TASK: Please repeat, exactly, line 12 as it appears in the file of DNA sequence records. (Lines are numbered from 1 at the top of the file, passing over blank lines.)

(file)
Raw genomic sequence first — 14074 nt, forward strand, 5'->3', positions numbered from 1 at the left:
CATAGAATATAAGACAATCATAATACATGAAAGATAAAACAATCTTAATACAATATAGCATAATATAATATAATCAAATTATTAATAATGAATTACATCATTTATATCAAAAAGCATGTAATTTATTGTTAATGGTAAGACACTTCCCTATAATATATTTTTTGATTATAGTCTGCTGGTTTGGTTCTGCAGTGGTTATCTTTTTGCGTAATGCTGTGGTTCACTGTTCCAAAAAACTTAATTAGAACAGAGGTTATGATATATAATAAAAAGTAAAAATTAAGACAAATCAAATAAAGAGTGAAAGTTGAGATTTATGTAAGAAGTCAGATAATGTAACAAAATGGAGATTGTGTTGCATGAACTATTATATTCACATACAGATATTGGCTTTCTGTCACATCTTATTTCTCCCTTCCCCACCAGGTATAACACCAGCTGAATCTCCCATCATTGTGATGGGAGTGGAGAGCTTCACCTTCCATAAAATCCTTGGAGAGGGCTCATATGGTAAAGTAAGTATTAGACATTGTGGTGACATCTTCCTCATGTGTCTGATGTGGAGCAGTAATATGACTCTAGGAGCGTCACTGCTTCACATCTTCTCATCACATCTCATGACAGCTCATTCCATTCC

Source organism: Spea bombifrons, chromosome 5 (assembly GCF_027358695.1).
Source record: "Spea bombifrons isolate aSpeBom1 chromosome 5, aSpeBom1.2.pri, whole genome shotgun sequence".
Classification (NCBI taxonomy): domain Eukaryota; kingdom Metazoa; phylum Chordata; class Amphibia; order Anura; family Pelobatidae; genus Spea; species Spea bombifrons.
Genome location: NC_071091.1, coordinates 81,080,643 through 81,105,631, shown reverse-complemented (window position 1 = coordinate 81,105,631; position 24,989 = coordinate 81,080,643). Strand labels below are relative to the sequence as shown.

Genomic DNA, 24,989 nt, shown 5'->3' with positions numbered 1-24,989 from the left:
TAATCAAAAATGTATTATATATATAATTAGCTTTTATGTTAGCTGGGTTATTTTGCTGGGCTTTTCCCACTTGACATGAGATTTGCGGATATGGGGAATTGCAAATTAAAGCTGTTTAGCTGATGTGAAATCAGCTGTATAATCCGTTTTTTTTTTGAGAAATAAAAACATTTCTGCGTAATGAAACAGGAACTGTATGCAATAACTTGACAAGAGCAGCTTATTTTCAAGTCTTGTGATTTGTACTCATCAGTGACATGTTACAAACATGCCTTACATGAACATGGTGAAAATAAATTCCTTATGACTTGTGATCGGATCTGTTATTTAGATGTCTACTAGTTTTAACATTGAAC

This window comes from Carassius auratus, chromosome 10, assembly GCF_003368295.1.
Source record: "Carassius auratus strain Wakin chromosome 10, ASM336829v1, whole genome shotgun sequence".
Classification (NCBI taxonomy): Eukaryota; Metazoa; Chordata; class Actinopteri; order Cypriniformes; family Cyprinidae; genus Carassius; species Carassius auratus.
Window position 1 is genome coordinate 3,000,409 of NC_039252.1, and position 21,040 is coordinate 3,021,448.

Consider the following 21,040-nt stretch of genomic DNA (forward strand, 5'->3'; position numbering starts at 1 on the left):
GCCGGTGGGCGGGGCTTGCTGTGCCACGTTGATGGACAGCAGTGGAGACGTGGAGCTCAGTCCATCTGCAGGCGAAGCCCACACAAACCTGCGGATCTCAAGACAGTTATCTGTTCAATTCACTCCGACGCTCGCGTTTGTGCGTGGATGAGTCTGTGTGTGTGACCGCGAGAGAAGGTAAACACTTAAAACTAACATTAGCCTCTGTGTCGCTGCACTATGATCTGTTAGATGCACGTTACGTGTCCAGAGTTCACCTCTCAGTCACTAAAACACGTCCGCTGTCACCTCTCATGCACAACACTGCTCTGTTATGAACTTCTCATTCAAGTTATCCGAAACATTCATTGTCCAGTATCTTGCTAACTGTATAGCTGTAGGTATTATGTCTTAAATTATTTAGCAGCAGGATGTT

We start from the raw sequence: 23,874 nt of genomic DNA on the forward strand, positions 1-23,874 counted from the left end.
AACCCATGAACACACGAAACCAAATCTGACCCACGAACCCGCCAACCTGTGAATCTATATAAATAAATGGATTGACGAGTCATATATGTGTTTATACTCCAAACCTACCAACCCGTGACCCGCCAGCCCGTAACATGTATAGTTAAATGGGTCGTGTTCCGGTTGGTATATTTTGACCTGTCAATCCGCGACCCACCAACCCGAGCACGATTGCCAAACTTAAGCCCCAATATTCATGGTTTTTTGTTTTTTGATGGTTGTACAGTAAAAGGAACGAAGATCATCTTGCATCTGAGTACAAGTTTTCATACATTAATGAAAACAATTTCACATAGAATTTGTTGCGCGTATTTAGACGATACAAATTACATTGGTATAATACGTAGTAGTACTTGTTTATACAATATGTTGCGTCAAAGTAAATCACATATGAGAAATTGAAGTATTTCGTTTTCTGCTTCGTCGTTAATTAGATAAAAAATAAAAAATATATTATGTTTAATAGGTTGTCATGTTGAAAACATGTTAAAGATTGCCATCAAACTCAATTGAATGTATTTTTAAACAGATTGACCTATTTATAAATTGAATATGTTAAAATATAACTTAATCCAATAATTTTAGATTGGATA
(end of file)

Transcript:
Window position 1 is genome coordinate 3,000,409 of NC_039252.1, and position 21,040 is coordinate 3,021,448.